Concepcion Picciotto

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Concepcion Picciotto
Connie Picciotto 2012.jpg
Concepcion Picciotto, June 2012
Born Vigo, Spain
Known for Peace activism

Concepción Picciotto (born Concepción Martín in Vigo, Spain) also known as Conchita or Connie, is a peace activist living in Washington, DC. She has lived in Lafayette Square, Washington, D.C. on the 1600 block of Pennsylvania Avenue, in a peace camp across from the White House, since August 1, 1981, in protest of nuclear arms.[1][2] She has carried on the longest continuous act of political protest in the United States.[3]


Picciotto immigrated to the United States at the age of 18.[4] She worked in New York at the Spanish consulate. She fell in love with an Italian businessman and married him at 21. However, a bitter separation and custody battle cost her her home, her daughter and her job.

Concepción Picciotto at the White House Peace Vigil, June 2010

Picciotto was inspired by fellow activist William Thomas, who originally began the White House Peace Vigil on June 3, 1981 and died on January 23, 2009.[3][5][6] They began protesting on the sidewalk by the White House fence. National Park Service rules moved them across Pennsylvania Avenue. She was sentenced to 90 days for violating rules. They are moved, during inaugural parades.[7]

She is currently assisted by members of Occupy Peace House[8] where she resides.[9] Concepcion was reported to be in discussions with Ellen Thomas to remain in the Peace House, a house in Washington D.C. that Ellen inherited from her late husband.[10] Members from Occupy Washington DC reside in the Peace House with Concepcion. The house is now called Occupy Peace House and members are working towards ownership. It is a nonprofit home for local activists and those from around the world. It is referred to as The People's Embassy, a vision William Thomas had when he purchased the house.[11]


Concepcion Picciotto on June 15, 2010 at the White House

Picciotto was featured in Michael Moore's 2004 film Fahrenheit 9/11 as well as in veb-films Route 66 mockumentary.

The Oracles of Pennsylvania Avenue (2012) by Tim Wilkerson, a documentary commissioned by the Al Jazeera Documentary Channel, recounts the life of Concepcion, William and Ellen Thomas, and Norman Mayer.[12]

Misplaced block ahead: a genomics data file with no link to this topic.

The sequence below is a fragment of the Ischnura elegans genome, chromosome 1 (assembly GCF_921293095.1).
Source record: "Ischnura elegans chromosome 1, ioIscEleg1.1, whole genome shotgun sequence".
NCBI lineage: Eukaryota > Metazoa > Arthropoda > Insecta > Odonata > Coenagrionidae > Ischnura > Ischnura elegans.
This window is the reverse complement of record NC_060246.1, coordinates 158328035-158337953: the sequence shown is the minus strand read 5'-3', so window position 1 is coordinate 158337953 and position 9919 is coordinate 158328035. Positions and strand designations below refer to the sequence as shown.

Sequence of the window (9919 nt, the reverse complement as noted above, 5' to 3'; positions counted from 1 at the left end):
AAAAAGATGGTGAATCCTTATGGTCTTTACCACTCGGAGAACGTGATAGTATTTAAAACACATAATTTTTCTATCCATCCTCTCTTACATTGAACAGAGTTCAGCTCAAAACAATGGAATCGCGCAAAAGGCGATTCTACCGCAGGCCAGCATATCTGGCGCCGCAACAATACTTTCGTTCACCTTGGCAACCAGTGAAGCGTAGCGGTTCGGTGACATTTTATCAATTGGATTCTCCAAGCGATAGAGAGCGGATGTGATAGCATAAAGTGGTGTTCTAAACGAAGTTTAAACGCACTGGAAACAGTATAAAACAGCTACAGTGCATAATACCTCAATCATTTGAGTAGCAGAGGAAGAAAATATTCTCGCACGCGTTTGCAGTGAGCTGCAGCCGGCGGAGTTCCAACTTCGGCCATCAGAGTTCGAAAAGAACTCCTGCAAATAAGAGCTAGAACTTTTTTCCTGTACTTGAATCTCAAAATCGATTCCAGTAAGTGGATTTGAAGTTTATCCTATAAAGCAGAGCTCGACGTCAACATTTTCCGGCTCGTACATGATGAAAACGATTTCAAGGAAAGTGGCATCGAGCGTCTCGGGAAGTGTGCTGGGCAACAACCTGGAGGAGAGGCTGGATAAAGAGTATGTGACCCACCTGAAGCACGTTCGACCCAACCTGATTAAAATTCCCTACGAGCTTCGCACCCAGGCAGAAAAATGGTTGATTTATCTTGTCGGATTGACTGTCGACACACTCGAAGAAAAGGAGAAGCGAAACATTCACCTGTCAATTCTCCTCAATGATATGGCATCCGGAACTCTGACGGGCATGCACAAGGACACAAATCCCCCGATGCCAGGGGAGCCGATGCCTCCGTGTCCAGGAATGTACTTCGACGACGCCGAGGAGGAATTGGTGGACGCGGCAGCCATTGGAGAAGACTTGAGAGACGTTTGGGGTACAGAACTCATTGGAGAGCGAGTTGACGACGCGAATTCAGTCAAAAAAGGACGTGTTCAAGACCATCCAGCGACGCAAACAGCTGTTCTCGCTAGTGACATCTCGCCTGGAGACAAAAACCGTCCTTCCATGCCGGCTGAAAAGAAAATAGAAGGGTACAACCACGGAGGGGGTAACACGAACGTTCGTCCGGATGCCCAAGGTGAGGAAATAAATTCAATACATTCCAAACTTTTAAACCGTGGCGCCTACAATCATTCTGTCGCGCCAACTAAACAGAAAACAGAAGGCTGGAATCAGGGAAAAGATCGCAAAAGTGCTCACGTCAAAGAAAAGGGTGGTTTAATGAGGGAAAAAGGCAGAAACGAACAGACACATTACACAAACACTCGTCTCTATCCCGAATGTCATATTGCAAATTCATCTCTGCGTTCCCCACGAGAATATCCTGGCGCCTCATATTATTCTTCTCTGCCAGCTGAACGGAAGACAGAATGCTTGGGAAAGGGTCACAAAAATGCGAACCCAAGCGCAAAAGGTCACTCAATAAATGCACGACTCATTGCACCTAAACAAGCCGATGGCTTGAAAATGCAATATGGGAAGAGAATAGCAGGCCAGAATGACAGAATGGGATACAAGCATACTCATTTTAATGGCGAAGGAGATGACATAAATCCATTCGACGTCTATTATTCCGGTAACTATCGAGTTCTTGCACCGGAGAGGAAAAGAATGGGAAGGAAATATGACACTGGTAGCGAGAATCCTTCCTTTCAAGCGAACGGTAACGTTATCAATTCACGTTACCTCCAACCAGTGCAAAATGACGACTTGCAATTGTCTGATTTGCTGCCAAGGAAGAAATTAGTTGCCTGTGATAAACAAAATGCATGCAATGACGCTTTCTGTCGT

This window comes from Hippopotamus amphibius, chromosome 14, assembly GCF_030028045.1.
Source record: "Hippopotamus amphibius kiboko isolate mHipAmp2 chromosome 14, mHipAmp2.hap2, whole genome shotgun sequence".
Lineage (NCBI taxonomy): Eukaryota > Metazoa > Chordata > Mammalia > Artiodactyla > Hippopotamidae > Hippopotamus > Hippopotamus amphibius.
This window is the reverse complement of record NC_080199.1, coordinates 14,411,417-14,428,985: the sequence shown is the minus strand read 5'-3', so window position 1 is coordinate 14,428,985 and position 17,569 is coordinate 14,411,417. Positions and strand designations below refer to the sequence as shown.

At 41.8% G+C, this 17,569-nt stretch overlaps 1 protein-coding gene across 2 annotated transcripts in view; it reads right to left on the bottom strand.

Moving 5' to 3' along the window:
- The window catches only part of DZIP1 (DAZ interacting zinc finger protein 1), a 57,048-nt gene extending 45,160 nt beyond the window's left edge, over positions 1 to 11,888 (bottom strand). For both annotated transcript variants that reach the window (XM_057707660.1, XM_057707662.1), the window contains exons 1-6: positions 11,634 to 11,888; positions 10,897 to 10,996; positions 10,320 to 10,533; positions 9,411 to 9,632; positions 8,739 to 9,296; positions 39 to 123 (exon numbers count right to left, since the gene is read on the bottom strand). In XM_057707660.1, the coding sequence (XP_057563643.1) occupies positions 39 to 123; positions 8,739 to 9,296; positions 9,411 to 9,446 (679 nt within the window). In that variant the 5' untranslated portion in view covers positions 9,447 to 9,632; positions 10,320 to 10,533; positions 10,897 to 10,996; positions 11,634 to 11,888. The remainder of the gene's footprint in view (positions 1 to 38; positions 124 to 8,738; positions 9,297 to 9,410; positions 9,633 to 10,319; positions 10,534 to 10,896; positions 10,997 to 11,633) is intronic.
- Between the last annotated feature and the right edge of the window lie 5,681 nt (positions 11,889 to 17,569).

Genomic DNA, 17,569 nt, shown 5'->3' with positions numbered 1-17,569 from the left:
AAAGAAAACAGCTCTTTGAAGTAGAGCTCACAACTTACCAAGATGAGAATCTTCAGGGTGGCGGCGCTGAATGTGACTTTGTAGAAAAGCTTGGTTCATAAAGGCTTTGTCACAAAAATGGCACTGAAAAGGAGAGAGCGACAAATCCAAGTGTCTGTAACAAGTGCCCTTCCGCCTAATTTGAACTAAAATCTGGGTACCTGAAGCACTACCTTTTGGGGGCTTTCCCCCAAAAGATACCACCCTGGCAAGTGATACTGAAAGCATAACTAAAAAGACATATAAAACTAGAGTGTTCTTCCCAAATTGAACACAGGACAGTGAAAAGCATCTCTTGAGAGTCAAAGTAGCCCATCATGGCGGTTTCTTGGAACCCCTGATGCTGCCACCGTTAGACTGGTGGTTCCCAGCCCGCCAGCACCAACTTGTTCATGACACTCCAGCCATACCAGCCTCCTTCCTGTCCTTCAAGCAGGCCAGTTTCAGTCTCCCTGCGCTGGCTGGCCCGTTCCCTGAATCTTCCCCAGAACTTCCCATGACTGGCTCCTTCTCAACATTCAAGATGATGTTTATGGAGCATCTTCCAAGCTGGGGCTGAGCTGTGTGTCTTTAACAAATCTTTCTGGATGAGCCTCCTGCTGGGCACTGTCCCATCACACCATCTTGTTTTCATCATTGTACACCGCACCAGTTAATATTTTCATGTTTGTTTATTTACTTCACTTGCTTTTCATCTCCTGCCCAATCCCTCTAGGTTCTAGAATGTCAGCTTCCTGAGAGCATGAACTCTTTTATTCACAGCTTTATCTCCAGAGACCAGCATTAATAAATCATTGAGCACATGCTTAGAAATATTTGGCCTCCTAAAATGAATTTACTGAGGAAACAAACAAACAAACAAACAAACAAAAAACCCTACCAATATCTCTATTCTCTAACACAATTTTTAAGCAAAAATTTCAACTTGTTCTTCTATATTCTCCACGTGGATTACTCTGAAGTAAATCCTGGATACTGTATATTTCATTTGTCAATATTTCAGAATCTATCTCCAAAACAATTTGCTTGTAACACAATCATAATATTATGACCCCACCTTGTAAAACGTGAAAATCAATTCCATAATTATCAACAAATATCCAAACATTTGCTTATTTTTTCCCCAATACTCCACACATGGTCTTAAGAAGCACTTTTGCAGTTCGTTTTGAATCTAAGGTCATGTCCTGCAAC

See also[edit]


  1. ^ Tanber, George Joseph (December 4, 1988). "A life of protest". The Blade (Google News Archive). p. 12. Retrieved July 5, 2010. 
  2. ^ Associated Press (November 4, 1992). "For some, the vigil isn't over yet". Times-News (Google News Archive). p. 8A. Retrieved July 5, 2010. 
  3. ^ a b Mathes, Michael (March 15, 2009). "Washington protester who outlasts presidents". Agence France-Presse (The Sydney Morning Herald). Retrieved July 5, 2010. 
  4. ^ Rogin, Josh (January 19, 2009). "Mr. Obama, Welcome to the Neighborhood". CQ Politics. Retrieved July 5, 2010. 
  5. ^ Lee, Andrea (August 15, 2008). "CBC News - World - Pennsylvania Avenue's other famous couple". CBC News. Retrieved July 5, 2010. 
  6. ^ Coronado, Kris (January 30, 2011). "Whatever Happened To... ... the protesters at Lafayette Square park?". The Washington Post. Retrieved 16 January 2013. 
  7. ^ Montgomery, David (June 3, 2006). "A Long Wait for Peace". The Washington Post. Retrieved 16 January 2013. 
  8. ^ Occupy Peace House
  9. ^ Walther, Konstanze (June 27, 2009). "D.C. vigil keeper gives peace a chance, shift by shift". The Philadelphia Inquirer (Richmond Times-Dispatch). Retrieved July 5, 2010. 
  10. ^ John Kelly (November 6, 2011). "For 30-year peace activist, a new battle". The Washington Post. 
  11. ^ "Occupy Peace House". 
  12. ^ "The Oracles of Pennsylvania Avenue". Al Jazeera World. 18 April 2012. 

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